(The Center Square) – Prioritizing projects to receive COVID-19 relief money in a way that is accountable to taxpayers has proven challenging, a legislative panel has found.
Lawmakers on the Performance Evaluation and Expenditure Review (PEER) Subcommittee of the Arkansas Legislative Council reviewed $414.4 million in requests for American Rescue Plan Act (ARPA) funding, according to Department of Finance and Administration Chief of Staff Alan McVey. The state currently has $867.4 million remaining to allocate, McVey said Tuesday.
Funding requests ranged from health programs, to various construction projects, among other things.
“For me, prioritization is the biggest concern,” said Sen. Jonathan Dismang, R-Beebe, who chairs the council. “At the best I can tell right now we’re probably in a first-come-first-serve basis for project requests that are coming through the Steering Committee. I don’t know how else to describe how things are coming before us.”
He added it was concerning the money could run out, leaving other worthy projects unfunded.
While picking through the requests, lawmakers expressed frustration over a lack of specific criteria and goals to guide the proposals. One project by the University of Arkansas at Pine Bluff drew questions in particular over its plan to build a student engagement center that would include a wellness center as well as a game room and 1,200 seat theater.
“I understand that this technically would meet the criteria but it looks like so long as there’s a healthcare hook then we can kind of do whatever we would like to do,” said Missy Irvin, R-Mountain View.
Representatives for the university clarified the $3 million they were requesting would be used specifically for a 5,500 square feet area tied to the wellness center and that other funds have been identified for the theater and game room. The total cost for the university’s planned student engagement center is $35 million, the representatives said.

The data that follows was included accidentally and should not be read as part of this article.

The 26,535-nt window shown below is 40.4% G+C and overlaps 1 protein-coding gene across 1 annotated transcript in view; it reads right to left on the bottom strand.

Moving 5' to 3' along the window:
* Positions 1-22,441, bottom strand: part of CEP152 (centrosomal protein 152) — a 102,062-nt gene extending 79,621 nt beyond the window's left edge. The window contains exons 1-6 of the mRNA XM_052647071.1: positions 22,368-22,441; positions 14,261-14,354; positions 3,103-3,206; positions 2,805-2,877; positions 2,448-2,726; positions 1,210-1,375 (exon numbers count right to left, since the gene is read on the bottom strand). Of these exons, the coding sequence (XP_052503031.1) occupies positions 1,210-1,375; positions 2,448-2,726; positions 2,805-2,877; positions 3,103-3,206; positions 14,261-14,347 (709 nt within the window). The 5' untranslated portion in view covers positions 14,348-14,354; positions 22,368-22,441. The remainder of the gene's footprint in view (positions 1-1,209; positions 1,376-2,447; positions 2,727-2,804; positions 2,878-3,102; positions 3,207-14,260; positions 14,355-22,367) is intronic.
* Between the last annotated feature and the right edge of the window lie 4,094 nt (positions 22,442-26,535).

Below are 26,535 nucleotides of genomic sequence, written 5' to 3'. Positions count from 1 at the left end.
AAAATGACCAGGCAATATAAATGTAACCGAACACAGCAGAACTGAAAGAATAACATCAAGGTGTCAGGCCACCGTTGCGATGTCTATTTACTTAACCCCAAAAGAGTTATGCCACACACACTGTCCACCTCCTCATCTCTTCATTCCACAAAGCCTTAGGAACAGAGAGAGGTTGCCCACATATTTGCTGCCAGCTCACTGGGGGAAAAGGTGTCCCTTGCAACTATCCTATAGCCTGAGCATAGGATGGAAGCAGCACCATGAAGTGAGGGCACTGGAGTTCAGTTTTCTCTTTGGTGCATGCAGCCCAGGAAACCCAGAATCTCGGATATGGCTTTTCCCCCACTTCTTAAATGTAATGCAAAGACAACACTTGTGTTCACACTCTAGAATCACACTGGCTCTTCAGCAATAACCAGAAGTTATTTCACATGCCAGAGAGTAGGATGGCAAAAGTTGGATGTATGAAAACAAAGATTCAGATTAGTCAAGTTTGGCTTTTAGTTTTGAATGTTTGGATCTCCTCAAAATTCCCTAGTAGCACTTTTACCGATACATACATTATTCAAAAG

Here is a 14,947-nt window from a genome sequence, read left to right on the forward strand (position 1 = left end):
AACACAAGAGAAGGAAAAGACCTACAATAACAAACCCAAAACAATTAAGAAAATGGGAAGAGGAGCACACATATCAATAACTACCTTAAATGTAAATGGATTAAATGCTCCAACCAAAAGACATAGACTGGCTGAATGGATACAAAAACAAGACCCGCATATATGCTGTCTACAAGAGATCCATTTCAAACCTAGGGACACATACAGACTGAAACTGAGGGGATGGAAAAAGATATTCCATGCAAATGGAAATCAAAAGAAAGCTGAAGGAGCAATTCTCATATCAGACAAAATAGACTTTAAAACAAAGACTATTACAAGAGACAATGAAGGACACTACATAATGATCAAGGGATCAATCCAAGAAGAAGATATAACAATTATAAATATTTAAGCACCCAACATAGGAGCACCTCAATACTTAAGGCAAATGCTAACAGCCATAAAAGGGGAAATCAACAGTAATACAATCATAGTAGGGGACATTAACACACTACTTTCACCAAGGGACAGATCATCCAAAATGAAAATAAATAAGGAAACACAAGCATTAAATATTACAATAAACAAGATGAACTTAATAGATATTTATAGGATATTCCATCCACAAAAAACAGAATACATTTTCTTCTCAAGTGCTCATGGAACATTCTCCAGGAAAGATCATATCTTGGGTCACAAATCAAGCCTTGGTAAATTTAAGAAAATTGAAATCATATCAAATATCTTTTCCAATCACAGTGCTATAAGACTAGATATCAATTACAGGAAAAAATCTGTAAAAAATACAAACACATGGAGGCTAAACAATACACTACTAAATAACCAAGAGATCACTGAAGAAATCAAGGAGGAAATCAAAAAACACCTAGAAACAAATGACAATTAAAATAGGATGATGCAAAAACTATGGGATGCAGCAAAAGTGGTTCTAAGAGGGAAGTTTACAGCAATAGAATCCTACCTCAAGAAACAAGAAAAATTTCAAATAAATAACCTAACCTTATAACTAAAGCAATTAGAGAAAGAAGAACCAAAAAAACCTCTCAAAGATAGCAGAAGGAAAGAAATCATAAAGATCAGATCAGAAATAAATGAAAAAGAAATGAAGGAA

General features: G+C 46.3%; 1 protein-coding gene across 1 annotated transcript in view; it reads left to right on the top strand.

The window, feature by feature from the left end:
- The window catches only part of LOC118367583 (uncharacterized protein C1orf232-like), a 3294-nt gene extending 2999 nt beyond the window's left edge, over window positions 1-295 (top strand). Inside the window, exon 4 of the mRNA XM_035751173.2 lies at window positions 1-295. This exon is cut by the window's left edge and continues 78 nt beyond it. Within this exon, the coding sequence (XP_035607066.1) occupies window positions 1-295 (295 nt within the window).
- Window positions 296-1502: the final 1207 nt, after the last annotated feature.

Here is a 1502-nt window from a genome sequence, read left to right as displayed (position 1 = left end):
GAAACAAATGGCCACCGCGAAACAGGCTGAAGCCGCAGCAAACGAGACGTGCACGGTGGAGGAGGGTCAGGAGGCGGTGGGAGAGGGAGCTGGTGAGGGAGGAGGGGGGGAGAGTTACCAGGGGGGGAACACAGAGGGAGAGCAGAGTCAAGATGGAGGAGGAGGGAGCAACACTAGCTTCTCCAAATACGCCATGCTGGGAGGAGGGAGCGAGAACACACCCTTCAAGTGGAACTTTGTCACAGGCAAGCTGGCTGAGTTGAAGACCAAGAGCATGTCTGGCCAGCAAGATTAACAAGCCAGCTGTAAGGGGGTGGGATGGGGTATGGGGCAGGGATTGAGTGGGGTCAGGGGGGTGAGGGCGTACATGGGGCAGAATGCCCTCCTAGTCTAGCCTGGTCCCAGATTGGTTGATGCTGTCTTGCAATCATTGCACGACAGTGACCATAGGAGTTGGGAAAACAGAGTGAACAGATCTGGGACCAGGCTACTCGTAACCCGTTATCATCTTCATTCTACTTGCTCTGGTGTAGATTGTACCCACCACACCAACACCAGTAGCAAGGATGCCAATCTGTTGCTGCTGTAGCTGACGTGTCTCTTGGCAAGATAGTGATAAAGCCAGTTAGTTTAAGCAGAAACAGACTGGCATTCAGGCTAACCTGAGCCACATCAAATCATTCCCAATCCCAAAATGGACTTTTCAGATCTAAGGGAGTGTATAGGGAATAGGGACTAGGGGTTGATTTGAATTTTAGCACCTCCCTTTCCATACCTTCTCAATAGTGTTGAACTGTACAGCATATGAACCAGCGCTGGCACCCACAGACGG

Irvin also criticized the lack of information in some of the funding requests. Some proposals were one-page summaries, while others were 14 pages long.
“These folks have gone to great detail about how many people that they’re educating, how much they’re going to be spending in this area, this area, this area for an achievable goal of meeting a need. Whereas some of these don’t have any details of that. They may have it but we don’t have it in front of us. Again, I think that those things are important,” Irvin said.
She went on to say setting up criteria for proposals and how funds should be spent would help provide transparency to taxpayers and a way to track that COVID-19 relief money was being spent the way it was intended.
“I don’t think the ARPA Committee vets very well,” Sen. Terry Rice, R-Waldron, said of the requests. “That’s just me. I’m not condemning anybody else. You spend your time and you work at it. That’s what we’re doing right now. We’re vetting. We’re spending our time working on this. It’s not an accusation against any agency or institution, but that’s our job. To make sure tax money is spent correctly and maybe to get the biggest bang for the buck. That’s what our interest is.”